In this study, Escherichia coli RP437 and Pseudomonas aeruginosa PAO1 were used as model strains to investigate the early stage biofilm formation on poly(dimethylsiloxane) (PDMS) surfaces with varying stiffness, which were prepared by controlling the degree of cross-linking (base:curing agent ratios of 5:1, 10:1, 20:1, and 40:1 were tested). An inverse correlation between cell adhesion and substrate stiffness was observed for both species. Interestingly, it was found that the cells attached on relatively stiff substrates (5:1 PDMS) were significantly smaller than those on relatively soft substrates (40:1 PDMS). In addition to the difference in size, the cells on 5:1 PDMS substrates were also found to be less susceptible to antibiotics, such as ofloxacin, ampicillin, and tobramycin, than the cells attached on 40:1 PDMS substrates. These results reveal that surface stiffness is an important material property that influences the attachment, growth, and stress tolerance of biofilm cells.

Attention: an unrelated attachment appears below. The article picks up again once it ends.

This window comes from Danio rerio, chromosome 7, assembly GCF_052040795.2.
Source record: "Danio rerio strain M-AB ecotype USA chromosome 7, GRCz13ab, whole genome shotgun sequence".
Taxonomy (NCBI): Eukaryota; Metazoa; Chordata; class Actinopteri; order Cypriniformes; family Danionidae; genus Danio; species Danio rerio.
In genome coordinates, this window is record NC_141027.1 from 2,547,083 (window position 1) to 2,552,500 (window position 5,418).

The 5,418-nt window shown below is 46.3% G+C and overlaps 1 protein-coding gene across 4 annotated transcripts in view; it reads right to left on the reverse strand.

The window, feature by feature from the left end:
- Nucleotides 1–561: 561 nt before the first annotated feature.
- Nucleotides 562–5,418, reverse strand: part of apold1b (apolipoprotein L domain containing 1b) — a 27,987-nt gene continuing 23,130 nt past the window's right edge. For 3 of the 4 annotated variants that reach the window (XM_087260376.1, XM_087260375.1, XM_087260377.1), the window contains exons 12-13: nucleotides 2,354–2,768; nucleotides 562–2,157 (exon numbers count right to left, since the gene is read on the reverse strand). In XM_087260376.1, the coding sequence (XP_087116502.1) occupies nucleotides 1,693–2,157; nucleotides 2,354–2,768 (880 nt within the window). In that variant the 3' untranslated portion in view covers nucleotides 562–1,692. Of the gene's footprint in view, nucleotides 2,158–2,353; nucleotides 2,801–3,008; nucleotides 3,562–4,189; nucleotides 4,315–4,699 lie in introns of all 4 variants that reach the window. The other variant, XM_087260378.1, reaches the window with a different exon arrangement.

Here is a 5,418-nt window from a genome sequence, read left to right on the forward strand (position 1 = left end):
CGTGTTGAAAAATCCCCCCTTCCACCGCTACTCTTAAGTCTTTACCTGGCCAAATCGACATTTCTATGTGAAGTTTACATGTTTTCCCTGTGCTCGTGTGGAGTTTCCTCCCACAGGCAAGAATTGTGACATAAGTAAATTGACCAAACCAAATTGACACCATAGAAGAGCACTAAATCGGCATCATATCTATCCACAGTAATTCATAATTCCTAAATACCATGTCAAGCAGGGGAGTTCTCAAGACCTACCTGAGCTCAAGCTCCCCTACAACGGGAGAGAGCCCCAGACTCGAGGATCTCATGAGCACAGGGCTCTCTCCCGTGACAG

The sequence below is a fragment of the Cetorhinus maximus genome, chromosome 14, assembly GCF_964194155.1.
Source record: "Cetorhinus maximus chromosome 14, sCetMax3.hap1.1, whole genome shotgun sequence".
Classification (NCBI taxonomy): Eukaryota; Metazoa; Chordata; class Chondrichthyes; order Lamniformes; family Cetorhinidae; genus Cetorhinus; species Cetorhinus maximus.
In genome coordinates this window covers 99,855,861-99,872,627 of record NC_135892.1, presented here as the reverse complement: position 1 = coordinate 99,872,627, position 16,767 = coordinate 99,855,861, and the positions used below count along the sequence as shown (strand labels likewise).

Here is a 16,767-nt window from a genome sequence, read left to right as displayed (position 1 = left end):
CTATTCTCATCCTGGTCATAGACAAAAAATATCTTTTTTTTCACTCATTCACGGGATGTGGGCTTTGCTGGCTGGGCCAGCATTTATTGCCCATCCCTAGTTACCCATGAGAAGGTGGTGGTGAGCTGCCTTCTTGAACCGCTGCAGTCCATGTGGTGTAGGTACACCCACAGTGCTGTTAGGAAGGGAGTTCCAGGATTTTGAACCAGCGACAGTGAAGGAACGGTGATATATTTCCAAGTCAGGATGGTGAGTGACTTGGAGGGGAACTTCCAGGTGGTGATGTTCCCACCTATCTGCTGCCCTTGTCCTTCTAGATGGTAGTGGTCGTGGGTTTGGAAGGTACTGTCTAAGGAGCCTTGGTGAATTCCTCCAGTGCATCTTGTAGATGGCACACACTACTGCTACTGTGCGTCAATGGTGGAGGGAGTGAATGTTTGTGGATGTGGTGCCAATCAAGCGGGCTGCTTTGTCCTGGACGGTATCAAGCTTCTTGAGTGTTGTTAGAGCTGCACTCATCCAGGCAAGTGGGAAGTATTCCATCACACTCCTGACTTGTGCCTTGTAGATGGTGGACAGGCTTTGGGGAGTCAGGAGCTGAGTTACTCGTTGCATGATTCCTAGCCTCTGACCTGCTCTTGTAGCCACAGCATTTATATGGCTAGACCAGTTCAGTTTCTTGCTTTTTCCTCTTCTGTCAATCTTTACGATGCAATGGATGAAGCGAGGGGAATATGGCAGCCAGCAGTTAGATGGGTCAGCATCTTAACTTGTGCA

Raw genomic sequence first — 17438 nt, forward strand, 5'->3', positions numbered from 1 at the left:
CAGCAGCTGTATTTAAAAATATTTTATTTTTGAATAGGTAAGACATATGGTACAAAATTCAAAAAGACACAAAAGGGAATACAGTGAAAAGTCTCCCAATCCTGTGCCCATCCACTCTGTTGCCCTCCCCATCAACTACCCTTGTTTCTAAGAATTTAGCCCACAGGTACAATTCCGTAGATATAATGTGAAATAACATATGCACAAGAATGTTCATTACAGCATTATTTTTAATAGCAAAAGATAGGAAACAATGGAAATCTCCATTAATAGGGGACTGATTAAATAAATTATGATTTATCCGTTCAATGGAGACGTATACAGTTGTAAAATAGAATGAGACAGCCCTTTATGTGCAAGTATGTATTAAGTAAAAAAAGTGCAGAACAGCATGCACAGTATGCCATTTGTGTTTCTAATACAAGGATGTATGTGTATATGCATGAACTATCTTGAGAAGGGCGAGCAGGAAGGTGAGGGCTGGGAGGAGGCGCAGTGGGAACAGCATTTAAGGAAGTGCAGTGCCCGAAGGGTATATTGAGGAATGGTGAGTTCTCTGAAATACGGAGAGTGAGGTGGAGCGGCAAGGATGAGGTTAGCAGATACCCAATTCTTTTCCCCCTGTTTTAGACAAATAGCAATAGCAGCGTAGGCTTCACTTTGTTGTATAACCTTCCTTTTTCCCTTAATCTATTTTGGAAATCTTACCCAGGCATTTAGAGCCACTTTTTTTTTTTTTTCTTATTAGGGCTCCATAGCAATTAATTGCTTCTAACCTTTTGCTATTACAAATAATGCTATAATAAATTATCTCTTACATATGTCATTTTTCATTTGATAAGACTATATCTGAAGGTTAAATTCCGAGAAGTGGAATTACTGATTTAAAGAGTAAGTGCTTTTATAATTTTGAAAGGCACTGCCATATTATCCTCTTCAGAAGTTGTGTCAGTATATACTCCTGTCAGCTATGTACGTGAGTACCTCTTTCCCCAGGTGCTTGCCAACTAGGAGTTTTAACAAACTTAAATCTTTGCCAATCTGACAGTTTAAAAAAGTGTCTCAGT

|Original language||English (US)|
|Number of pages||9|
|State||Published - Sep 2 2014|
ASJC Scopus subject areas
- Materials Science(all)
- Condensed Matter Physics
- Surfaces and Interfaces